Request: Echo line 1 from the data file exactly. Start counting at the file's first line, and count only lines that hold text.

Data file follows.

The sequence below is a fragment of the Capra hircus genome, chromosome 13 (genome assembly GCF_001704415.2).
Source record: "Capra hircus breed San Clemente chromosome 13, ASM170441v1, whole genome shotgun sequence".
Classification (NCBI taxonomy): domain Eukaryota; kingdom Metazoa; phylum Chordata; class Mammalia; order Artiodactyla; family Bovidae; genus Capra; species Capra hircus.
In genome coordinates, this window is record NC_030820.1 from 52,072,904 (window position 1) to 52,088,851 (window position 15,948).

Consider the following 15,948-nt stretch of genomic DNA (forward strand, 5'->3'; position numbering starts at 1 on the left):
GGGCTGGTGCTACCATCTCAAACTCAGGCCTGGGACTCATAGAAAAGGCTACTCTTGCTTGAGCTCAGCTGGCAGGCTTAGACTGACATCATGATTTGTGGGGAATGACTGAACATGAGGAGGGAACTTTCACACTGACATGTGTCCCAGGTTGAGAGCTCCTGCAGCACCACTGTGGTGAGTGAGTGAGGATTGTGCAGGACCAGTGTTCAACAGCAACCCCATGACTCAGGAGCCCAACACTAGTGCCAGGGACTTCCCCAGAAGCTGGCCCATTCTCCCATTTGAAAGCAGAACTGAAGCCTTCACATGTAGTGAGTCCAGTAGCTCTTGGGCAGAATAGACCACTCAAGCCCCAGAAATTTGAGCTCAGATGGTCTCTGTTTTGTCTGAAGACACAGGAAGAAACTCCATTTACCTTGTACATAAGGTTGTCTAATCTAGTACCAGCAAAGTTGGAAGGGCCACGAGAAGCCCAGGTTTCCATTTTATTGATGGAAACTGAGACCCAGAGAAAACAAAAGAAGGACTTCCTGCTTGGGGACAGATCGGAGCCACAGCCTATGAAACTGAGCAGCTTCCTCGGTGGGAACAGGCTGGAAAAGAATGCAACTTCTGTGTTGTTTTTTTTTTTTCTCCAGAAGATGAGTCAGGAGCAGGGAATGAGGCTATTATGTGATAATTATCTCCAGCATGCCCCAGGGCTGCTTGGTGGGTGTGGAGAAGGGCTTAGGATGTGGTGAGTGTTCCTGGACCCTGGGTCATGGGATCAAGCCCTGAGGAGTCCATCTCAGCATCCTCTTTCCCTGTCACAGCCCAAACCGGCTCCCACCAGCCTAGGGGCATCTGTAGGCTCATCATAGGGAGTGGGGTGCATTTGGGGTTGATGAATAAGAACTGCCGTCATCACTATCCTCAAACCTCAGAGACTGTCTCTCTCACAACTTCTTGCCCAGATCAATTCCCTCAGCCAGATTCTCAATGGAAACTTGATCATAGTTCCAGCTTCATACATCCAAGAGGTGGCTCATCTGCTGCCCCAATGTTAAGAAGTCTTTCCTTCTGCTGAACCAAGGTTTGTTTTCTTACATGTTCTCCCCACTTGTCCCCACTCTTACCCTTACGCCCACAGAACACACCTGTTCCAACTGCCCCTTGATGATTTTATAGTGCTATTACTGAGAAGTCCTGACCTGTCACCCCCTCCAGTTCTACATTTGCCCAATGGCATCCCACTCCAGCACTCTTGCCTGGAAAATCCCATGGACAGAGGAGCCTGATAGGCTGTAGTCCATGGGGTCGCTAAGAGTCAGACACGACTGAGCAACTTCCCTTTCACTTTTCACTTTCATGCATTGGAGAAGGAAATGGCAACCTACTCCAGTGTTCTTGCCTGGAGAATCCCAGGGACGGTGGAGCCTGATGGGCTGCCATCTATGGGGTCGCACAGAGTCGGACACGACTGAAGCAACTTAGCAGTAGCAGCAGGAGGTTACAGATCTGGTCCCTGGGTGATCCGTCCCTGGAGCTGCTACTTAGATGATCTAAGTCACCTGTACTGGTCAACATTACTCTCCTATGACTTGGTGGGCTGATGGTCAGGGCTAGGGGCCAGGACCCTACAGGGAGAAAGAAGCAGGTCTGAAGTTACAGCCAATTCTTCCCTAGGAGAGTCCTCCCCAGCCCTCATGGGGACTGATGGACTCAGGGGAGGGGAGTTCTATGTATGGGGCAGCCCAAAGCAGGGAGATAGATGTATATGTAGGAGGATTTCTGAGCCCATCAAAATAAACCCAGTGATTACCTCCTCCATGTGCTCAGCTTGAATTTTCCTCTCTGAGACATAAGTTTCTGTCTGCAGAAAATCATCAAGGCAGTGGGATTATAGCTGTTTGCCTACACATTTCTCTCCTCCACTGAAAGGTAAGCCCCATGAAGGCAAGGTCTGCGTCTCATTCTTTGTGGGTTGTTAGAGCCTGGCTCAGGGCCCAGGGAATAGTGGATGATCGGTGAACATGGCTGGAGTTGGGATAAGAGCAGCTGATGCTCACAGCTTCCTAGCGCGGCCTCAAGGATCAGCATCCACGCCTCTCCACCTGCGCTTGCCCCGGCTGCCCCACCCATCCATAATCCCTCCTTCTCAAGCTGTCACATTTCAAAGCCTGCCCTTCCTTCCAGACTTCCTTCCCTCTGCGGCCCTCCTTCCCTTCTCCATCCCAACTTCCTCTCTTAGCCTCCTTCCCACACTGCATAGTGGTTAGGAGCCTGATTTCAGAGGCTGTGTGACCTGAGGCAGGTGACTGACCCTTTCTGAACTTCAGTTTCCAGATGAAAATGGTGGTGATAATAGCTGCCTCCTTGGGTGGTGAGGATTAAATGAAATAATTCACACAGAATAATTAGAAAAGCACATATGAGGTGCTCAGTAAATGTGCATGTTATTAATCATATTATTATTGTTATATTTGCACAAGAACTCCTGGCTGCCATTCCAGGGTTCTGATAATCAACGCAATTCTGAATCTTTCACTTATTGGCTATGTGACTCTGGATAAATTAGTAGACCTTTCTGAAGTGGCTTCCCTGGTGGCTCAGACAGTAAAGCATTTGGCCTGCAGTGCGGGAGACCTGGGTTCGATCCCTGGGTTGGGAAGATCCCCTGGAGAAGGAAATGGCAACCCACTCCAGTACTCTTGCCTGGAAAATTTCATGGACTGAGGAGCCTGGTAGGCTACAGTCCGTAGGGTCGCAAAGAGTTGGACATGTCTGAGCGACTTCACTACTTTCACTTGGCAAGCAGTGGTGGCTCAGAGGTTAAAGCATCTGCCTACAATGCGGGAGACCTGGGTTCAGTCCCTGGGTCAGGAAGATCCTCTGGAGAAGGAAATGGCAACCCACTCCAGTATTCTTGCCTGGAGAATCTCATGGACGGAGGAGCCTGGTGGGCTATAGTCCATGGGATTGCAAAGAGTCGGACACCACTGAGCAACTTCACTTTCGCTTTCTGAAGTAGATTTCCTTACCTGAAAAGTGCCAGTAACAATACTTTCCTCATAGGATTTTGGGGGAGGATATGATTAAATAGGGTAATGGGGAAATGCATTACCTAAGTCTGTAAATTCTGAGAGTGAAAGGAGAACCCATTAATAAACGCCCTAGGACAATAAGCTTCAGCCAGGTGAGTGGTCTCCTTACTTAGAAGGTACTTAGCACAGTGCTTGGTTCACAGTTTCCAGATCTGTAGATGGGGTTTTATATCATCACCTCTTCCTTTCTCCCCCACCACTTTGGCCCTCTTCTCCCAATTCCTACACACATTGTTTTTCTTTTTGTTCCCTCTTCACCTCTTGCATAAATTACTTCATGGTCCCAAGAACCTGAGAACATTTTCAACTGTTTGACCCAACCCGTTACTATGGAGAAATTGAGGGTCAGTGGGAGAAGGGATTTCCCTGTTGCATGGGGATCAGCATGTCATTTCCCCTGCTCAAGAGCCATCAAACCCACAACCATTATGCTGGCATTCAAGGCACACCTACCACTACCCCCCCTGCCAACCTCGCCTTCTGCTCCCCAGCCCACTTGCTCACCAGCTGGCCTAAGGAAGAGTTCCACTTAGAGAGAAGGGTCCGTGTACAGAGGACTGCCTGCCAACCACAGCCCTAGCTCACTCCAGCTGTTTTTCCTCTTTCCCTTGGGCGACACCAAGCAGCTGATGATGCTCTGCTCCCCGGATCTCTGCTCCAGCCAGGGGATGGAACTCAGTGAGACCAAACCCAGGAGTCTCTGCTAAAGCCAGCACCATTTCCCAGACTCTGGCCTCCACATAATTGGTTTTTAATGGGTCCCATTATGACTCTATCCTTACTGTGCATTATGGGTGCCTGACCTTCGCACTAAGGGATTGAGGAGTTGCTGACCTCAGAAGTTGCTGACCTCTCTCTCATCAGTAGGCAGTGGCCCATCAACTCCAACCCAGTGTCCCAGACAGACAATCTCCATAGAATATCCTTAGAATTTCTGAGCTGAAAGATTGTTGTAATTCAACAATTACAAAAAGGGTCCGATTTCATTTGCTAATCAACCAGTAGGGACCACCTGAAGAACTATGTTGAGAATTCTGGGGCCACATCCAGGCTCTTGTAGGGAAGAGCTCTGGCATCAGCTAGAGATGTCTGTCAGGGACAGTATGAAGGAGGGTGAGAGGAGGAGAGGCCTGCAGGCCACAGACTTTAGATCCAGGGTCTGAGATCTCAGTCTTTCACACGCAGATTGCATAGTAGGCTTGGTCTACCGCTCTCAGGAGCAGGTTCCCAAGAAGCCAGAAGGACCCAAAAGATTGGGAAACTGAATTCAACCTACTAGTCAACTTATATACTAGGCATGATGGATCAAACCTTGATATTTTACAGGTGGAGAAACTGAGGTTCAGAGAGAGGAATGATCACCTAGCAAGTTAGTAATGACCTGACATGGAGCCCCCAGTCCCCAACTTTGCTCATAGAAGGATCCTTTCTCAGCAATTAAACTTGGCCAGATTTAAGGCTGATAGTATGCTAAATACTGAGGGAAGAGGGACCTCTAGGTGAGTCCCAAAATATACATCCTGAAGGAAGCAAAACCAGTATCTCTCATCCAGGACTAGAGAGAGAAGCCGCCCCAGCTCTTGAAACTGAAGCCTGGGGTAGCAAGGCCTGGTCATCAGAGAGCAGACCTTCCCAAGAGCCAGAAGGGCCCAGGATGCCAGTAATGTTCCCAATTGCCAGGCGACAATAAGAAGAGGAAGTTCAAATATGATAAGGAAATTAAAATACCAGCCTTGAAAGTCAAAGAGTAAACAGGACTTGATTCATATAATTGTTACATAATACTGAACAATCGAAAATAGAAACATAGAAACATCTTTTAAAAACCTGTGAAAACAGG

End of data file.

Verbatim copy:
The sequence below is a fragment of the Capra hircus genome, chromosome 13 (genome assembly GCF_001704415.2).